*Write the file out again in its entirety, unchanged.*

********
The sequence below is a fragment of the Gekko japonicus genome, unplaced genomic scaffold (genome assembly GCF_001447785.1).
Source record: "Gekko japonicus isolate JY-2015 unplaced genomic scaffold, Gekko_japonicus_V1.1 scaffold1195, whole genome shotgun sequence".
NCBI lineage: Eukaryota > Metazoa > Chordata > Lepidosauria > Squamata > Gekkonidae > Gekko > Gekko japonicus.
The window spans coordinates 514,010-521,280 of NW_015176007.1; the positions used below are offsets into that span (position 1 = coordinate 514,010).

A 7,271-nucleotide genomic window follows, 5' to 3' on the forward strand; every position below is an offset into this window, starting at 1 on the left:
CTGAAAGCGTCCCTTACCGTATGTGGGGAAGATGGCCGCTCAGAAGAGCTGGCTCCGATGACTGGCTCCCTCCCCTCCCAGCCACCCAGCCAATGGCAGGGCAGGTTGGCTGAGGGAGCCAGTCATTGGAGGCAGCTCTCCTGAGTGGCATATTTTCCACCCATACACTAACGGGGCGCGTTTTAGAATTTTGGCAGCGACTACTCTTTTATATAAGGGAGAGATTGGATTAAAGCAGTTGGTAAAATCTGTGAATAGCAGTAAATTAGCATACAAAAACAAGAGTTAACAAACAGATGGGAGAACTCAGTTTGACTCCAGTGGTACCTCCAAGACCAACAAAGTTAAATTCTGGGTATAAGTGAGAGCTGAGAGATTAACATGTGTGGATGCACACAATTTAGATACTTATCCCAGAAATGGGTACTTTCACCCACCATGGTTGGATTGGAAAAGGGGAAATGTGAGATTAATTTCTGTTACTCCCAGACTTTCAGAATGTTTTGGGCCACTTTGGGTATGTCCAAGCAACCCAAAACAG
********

The sequence below is a fragment of the Gekko japonicus genome, unplaced genomic scaffold (genome assembly GCF_001447785.1).
Source record: "Gekko japonicus isolate JY-2015 unplaced genomic scaffold, Gekko_japonicus_V1.1 scaffold1195, whole genome shotgun sequence".
NCBI lineage: Eukaryota > Metazoa > Chordata > Lepidosauria > Squamata > Gekkonidae > Gekko > Gekko japonicus.
The window spans coordinates 514,010-521,280 of NW_015176007.1; the positions used below are offsets into that span (position 1 = coordinate 514,010).

A 7,271-nucleotide genomic window follows, 5' to 3' on the forward strand; every position below is an offset into this window, starting at 1 on the left:
CTGAAAGCGTCCCTTACCGTATGTGGGGAAGATGGCCGCTCAGAAGAGCTGGCTCCGATGACTGGCTCCCTCCCCTCCCAGCCACCCAGCCAATGGCAGGGCAGGTTGGCTGAGGGAGCCAGTCATTGGAGGCAGCTCTCCTGAGTGGCATATTTTCCACCCATACACTAACGGGGCGCGTTTTAGAATTTTGGCAGCGACTACTCTTTTATATAAGGGAGAGATTGGATTAAAGCAGTTGGTAAAATCTGTGAATAGCAGTAAATTAGCATACAAAAACAAGAGTTAACAAACAGATGGGAGAACTCAGTTTGACTCCAGTGGTACCTCCAAGACCAACAAAGTTAAATTCTGGGTATAAGTGAGAGCTGAGAGATTAACATGTGTGGATGCACACAATTTAGATACTTATCCCAGAAATGGGTACTTTCACCCACCATGGTTGGATTGGAAAAGGGGAAATGTGAGATTAATTTCTGTTACTCCCAGACTTTCAGAATGTTTTGGGCCACTTTGGGTATGTCCAAGCAACCCAAAACAG